School Won't Cancel CU Prof's Controversial Appearance

Churchill Set To Speak At New York College Next Month

Relatives of those who died in the Sept. 11 attacks want a New York college to cancel the speaking appearance of a University of Colorado professor who has compared the victims to Nazis and said they got what they deserved.

"This is not free speech. Free speech requires an element of responsibility," Cynthia Brennan said in a protest letter sent to Hamilton College trustees upon learning the school had invited Indian activist Ward Churchill to speak on campus as part of a Feb. 3 panel discussion titled "The Limits of Dissent."

Brennan's brother-in-law, Joseph Coppo, died in the World Trade Center. Coppo's son Matthew -- Brennan's nephew -- is one of the 1,750 students who attend the small liberal arts college in Clinton, 40 miles east of Syracuse.

Following the Sept. 11 attacks, Churchill wrote an essay, "Some People Push Back: On the Justice of Roosting Chickens," that hailed the "gallant sacrifices" of the "combat teams" that struck America.

He said the World Trade Center victims deserved to die because they were a willing part of "the mighty engine of profit."

"True enough, they were civilians of a sort. But innocent? Gimme a break," Churchill wrote.

Churchill went on to describe the trade center victims as "little Eichmanns," a reference to Adolf Eichmann, who organized Nazi leader Adolf Hitler's plan to exterminate Europe's Jews.

In his essay, the professor said the victims worked for a "mighty engine of profit to which the military dimension of U.S. policy has always been enslaved." He also argued that the terrorists who carried out the attacks "manifested the courage of their convictions" and "when you push people around, some people push back. There is justice in such symmetry."

Hamilton College spokesman Michael DeBraggio said the school has no plans to withdraw its invitation to Churchill, an expert on indigenous issues and chairman of the ethnic studies program at the Colorado school.

DeBraggio said administrators "sympathize" with the families and agree that Churchill's views are "repugnant and disparaging" to many people. He repeated, however, that the school is committed to the free exchange of ideas and diverse opinions and believes it is an appropriate part of the liberal arts education process.

DeBraggio said the school has received a "significant" number of e-mails, letters and telephone calls from angry families but said no one was counting them.

Thomas J. Meehan of Carteret, N.J., who lost his 26-year-old daughter in the attacks, said Churchill uses "dangerous" words that "bring out the evil in mankind."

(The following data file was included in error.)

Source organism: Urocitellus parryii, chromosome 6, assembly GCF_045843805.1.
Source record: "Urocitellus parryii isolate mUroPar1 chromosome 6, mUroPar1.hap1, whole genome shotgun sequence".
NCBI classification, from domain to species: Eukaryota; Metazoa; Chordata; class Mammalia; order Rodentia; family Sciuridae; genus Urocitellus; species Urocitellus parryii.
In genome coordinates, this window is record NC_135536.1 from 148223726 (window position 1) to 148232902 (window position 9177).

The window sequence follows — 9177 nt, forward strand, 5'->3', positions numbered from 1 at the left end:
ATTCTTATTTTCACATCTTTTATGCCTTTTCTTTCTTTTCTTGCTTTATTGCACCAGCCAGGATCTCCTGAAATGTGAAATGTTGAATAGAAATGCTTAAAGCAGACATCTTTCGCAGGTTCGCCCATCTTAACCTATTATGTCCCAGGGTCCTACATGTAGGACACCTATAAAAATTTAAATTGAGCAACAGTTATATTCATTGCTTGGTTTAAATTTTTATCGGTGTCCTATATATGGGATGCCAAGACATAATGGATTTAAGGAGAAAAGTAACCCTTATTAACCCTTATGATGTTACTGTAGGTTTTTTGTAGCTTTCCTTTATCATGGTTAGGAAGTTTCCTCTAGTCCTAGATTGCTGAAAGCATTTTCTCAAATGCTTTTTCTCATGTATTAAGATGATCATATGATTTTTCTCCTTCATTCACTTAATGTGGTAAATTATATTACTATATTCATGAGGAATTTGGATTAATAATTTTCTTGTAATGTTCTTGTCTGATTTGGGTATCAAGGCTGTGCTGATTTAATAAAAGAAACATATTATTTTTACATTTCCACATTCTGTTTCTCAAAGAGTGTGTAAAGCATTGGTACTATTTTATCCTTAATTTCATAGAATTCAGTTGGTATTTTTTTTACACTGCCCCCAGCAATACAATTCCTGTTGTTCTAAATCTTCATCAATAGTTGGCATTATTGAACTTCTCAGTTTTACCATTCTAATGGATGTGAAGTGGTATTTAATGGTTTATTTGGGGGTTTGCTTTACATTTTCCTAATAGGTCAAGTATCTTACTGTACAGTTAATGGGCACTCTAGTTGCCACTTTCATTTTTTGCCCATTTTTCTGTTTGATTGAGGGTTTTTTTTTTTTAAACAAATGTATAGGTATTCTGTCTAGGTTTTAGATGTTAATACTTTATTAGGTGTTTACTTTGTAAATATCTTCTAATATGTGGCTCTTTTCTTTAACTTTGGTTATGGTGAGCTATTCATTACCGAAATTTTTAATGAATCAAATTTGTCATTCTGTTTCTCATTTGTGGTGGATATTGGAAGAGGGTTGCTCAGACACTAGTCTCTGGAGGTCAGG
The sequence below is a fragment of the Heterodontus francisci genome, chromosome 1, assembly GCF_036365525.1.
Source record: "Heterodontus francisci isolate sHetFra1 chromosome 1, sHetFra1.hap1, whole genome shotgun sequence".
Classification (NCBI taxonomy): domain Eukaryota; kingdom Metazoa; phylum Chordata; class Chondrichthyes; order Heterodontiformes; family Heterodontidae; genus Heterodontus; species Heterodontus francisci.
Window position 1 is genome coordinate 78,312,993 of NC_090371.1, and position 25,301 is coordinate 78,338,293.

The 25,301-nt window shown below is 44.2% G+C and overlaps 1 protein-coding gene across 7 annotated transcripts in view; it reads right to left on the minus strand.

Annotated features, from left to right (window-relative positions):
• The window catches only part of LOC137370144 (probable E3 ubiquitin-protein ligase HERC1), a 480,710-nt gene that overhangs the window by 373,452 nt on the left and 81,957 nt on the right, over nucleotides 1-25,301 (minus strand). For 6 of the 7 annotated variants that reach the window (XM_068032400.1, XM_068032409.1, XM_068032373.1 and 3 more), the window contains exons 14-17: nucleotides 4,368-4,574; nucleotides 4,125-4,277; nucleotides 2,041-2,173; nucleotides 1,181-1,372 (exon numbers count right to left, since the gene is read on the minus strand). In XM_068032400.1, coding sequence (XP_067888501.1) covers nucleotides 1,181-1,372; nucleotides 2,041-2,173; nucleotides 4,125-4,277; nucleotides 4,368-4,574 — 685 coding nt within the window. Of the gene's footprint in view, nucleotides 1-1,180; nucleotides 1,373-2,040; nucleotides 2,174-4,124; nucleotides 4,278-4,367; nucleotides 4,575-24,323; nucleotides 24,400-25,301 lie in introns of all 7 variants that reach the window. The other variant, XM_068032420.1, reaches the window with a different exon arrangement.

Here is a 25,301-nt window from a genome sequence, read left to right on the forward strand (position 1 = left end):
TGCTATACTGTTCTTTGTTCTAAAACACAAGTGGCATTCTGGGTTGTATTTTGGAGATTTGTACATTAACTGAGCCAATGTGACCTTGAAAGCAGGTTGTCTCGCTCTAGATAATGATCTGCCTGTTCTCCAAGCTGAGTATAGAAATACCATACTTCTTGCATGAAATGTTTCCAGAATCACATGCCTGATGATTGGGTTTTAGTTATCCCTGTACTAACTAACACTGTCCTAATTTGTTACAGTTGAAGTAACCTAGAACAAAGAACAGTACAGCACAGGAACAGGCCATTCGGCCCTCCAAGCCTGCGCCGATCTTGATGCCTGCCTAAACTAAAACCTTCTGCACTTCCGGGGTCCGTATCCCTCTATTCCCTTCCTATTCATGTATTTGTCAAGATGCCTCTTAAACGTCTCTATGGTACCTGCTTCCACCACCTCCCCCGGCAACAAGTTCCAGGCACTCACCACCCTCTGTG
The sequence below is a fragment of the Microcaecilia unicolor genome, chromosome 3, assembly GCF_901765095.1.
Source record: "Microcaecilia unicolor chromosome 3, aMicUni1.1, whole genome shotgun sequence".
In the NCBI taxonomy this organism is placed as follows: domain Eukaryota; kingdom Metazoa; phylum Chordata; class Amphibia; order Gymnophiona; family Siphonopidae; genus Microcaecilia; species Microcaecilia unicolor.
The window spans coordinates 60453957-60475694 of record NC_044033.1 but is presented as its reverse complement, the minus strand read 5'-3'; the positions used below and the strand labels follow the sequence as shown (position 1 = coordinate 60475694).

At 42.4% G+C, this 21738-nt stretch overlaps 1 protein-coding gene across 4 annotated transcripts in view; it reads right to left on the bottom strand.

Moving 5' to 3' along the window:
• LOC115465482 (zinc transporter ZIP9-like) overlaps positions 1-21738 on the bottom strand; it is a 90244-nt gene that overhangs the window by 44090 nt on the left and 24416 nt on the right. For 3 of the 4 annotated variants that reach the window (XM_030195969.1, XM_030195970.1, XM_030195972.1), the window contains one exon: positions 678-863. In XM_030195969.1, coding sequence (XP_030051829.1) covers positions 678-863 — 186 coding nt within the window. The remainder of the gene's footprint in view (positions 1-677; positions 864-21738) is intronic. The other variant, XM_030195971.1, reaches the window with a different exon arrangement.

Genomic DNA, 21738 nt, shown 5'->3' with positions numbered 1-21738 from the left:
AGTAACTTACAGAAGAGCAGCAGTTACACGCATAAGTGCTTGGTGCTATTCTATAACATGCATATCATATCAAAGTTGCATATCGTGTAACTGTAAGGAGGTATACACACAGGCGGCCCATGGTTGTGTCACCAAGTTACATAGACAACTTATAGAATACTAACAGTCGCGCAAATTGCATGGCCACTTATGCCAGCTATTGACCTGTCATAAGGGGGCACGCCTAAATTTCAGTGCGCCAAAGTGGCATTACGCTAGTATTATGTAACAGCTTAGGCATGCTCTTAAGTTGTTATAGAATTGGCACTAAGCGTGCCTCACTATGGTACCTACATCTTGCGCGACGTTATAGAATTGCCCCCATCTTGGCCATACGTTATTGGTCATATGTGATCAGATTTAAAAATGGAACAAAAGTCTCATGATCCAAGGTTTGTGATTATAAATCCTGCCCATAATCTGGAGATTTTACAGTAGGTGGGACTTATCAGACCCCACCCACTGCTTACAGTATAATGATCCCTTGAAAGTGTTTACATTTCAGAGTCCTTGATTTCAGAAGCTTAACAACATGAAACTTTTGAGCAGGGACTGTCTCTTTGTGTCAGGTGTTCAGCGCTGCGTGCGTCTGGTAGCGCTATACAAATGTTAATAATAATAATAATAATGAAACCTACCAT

"By his own words, he exceeds the 'Limits of Dissent,"' Meehan wrote in a letter to college officials.

"A university is a marketplace of ideas founded on legitimacy, not on vile characterizations of victims as a means of engaging in cheap self-promotion," added Elliott Scheinberg, whose wife, Angela died, in the attacks. He also protested to the school.

College President Joan Hinde Stewart has appointed a panel of five faculty members to review the Kirkland Project for the Study of Gender, Society and Culture, which is sponsoring the panel. In December, Kirkland Project coordinator Nancy Rabinowitz created more controversy by inviting 1960s Weather Underground radical Susan Rosenberg to campus to teach a short writing course.

Rosenberg withdrew following weeks of protests and debate.

Asked if the protest over Churchill's appearance prompted the review, DeBraggio responded: "The program has had the same director for eight years. She is going on sabbatical next year. It was good timing."

The panel will make its recommendations by the end of May, he said.

In Colorado, where Churchill also has come under renewed criticism, CU officials said his views don't represent the opinions of anyone affiliated with the university but that he had a right to express them. On Thursday, two Colorado congressmen called on Churchill to apologize.

Rep. Mark Udall, D-Eldorado Springs, said freedom of speech does not excuse teachers or professors for uttering nonsense and calling it instruction.

"The professor's remarks go beyond dissent. His interpretation of what happened on 9/11 is factually inaccurate, and his defamation of the attacks' victims is indefensible and reprehensible," said Udall. "It blames America first, and it fails to bring any rationality or academic value to understanding Islamic societies, the root causes of terrorism, and the threat that Islamic fundamentalists pose to America and other countries-including those with Muslim majorities. The professor has every right to say what he wishes, but if he expects to be taken seriously, his remarks need to be based on facts and reflect a better understanding of both our country and its enemies."

"Over 3,000 innocent -- yes, innocent -- people died in the Sept. 11 attacks. We owe it to them and their families to investigate events leading up to and including Sept. 11, and we must have a responsible debate about national policy and strategies to fight terrorism. And Mr. Churchill owes the 9/11 families an apology," Udall said.

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